Drive to the nearest mall. Hand your car keys to a stranger, and tell him to hop in and take a ride.
That would be crazy, right?
But every day, dozens of people throughout the metropolitan area essentially do that. By leaving their cars running and unattended, they invite criminals to help themselves.
And plenty of criminals oblige.
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Police conservatively estimate that thieves have swiped at least 200 unattended running vehicles this winter in the Kansas City area. Some thieves troll residential areas looking for them. Others stake out convenience stores or other places drivers are likely to leave a car running.
The thieves call it “puffing,” as in the look of exhaust fumes coming from running vehicles, and it spikes in the winter when the comfort of a warmed-up vehicle trumps common sense for many drivers.
“No matter how often we warn people not to do it, people continue to do it,” said Overland Park Police Officer Gary Mason. “They think, ‘It won’t happen to me.’ A lot of people can tell them otherwise.”
Last Monday in Overland Park, it happened to four motorists during one 75-minute stretch. Thursday morning, thieves snatched five more vehicles. Since New Year’s Day, Overland Park has seen at least 25 such thefts.
And it can happen anywhere.
Tuesday morning, a couple in Merriam learned the hard way how fast thieves can strike and how potentially dangerous the crime can be.
They were moving into an apartment in the 7200 block of Eby Drive when the woman left her car for a few seconds to speak to her boyfriend in another vehicle.
A thief jumped into her idling car and took off — with her 2-year-old son inside. Fortunately, Lenexa police found the uninjured boy in the abandoned and still-running car about seven minutes later.
Across the state line in Kansas City, from Dec. 1 to Jan. 26, police took 179 reports of vehicles being stolen after being left running or with keys left inside. That averages to about three such thefts every day.
“It’s a bigger problem than people know,” said Kansas City Police Detective Michael Helvie.
He noted that the day after that reporting period ended, drivers reported five vehicles stolen in Kansas City within a 21/2 hour period. Four had been left running and unattended.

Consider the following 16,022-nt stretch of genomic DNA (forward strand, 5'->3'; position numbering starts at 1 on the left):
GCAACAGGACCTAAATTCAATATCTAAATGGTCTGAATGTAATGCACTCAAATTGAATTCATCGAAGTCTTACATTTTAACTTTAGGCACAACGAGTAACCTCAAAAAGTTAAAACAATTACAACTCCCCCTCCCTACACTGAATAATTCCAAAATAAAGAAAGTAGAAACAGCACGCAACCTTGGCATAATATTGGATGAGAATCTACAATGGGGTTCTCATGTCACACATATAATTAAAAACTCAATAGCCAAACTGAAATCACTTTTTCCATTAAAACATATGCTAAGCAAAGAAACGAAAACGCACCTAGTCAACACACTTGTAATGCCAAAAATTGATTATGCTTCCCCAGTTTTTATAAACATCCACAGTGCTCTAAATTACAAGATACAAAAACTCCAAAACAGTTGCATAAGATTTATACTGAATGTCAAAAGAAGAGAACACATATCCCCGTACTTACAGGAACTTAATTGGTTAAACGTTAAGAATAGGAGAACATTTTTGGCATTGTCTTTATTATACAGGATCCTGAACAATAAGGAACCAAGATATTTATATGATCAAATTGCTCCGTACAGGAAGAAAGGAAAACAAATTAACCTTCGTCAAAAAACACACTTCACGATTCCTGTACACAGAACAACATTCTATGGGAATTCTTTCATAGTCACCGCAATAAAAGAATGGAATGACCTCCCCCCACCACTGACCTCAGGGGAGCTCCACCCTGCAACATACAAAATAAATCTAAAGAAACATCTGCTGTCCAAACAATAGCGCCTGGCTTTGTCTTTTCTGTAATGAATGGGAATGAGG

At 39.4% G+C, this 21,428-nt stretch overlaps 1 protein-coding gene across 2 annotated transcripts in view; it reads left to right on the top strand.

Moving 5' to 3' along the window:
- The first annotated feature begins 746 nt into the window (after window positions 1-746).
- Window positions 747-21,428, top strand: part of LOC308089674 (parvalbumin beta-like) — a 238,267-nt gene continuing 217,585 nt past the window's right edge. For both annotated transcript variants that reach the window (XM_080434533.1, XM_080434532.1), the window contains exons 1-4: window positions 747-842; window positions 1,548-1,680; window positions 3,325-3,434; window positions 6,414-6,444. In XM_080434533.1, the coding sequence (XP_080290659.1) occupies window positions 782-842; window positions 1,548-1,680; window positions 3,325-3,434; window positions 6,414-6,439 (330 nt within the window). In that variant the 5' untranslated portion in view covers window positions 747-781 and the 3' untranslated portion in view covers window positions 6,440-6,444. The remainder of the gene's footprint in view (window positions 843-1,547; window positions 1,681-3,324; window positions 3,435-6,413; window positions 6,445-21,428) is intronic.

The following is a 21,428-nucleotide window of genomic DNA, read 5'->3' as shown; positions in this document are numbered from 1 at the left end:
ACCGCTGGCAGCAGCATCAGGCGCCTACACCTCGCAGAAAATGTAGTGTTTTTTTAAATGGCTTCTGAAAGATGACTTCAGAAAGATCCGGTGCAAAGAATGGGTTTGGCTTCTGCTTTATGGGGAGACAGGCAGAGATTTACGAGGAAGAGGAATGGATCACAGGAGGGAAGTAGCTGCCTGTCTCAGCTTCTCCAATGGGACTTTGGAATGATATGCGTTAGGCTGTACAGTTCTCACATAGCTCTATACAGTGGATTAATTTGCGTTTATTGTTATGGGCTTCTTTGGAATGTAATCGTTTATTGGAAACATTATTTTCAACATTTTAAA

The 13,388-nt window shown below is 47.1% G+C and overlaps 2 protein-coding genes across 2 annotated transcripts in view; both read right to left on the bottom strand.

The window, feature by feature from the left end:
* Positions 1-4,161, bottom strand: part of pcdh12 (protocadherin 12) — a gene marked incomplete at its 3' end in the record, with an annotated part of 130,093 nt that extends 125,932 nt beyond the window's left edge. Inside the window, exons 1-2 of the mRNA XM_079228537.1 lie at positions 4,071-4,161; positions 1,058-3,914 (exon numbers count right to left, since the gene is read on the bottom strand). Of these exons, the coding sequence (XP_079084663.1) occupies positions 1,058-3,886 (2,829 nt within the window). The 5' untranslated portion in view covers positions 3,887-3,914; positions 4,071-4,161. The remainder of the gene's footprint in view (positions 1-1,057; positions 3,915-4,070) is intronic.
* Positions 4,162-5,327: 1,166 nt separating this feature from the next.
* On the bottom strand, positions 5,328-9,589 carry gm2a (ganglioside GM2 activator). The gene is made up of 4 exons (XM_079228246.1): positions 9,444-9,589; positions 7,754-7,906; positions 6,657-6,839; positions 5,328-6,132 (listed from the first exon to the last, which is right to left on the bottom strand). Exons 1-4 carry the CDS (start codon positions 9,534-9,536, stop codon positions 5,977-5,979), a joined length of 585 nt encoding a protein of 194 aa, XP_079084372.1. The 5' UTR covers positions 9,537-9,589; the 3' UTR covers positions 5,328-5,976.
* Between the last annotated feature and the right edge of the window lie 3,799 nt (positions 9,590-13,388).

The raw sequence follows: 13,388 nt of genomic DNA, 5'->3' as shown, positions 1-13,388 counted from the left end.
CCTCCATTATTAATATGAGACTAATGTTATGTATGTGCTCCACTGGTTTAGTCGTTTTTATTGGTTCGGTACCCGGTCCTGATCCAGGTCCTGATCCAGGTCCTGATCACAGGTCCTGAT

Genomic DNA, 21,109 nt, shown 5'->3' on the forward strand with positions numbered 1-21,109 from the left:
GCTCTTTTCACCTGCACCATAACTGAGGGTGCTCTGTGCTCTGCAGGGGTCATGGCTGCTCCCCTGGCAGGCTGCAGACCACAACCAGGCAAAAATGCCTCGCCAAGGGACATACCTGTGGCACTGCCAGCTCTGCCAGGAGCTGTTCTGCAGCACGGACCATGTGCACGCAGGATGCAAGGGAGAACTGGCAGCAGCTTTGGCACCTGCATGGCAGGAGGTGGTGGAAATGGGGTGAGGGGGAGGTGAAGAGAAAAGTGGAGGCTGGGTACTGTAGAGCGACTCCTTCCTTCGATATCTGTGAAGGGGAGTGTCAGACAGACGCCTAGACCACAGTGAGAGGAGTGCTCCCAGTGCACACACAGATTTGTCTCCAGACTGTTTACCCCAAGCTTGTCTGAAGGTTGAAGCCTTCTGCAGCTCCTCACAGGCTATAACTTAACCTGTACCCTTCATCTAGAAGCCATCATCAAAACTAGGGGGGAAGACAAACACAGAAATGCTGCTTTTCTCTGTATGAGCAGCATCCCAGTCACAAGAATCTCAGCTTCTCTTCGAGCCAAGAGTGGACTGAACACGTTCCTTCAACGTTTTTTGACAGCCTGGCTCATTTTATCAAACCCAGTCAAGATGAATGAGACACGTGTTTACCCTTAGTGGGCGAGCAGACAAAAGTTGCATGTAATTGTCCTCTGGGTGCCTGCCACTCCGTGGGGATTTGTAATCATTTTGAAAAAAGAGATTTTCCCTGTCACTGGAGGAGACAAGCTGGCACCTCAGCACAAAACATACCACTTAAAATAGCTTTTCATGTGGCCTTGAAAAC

The crimes almost always happen in the early morning when thieves know people with real jobs are getting ready to leave for work, police said.
“Most crimes are crimes of opportunity,” said Officer Tom Gentry, an Independence police spokesman. “And if someone presents an opportunity, more than likely someone will take advantage of it.”
Kansas City Police Sgt. Damon Hayes likened the thieves to gnats that seemingly appear out of nowhere when you dig into fresh fruit.
“I don’t know where they come from,” he said.
Sometimes, three or four thieves drive around together looking for running cars, Helvie said. When they spot one, they drop off a person to take it.
In other cases, thieves loiter outside convenience stores or gas stations waiting for an opportunity.
They got one when a 39-year-old Blue Springs man stopped last month at a convenience store to grab some breakfast. He turned off the truck but left the keys inside.
“I wasn’t in the store for no more than 30 seconds,” said the man, who asked that his name not be used. “I come out, and there is a guy in the driver’s seat backing up, and I’m like, that ain’t right.”
When the truck stalled, the victim ran out and confronted the thief, who jumped into another car. The victim attempted to reach in and stop him but got dragged several feet before he fell to the pavement and briefly lost consciousness.
Though the thief escaped, a piece of his car’s door panel fell off. That evidence helped police arrest two Independence men they think may be linked to a rash of vehicle thefts from Blue Springs driveways and convenience stores. Investigators recovered 91 keys, stolen credit cards and checkbooks.
Prosecutors charged Sean Marriott, 27, with tampering. Warren C. McGuire, 28, faces stealing and assault charges. Police are continuing to investigate.
During a three-day stretch in early January, thieves snatched 11 vehicles in Blue Springs, including six in one day.
“Just because you are at a convenience store and there are other people around doesn’t mean your vehicle is safe,” said Sgt. Joe Farana with the Blue Springs Police Department.
Police say the thieves take the vehicles for a variety of reasons. Sometimes they use them for a quick free ride on a cold morning. Other times, thieves swipe them for use in other crimes, such as robberies or burglaries.
Some take vehicles straight to scrap yards where they can make a quick $400 to $500. Older cars particularly are attractive for scrapping because Missouri law doesn’t require sellers to provide a title if the vehicle is more than 10 years old, Helvie said.
Many drivers may not realize that they are breaking the law by leaving unattended cars running.
In Kansas, it is a violation of state law. In many cities, including Kansas City, it is a city ordinance violation. However, Kansas City police said they can’t write tickets for violations on private property.
Remote control starters that allow people to start their cars from a distance while the vehicle’s doors remain locked can deter would-be criminals, police said.
But the best way to avoid your car being snatched is to never stray from it while the engine is running, even for just a second.
“It makes an easy target,” said Kansas City Police Sgt. Mike Foster.
As for the man who had the encounter with the thief in Blue Springs, he said that he and a co-worker, who owned the truck, no longer leave the keys in the vehicle.
“It was like second nature just to shut it off and walk right on in,” he said. “I didn’t have one thought of anybody taking it.”
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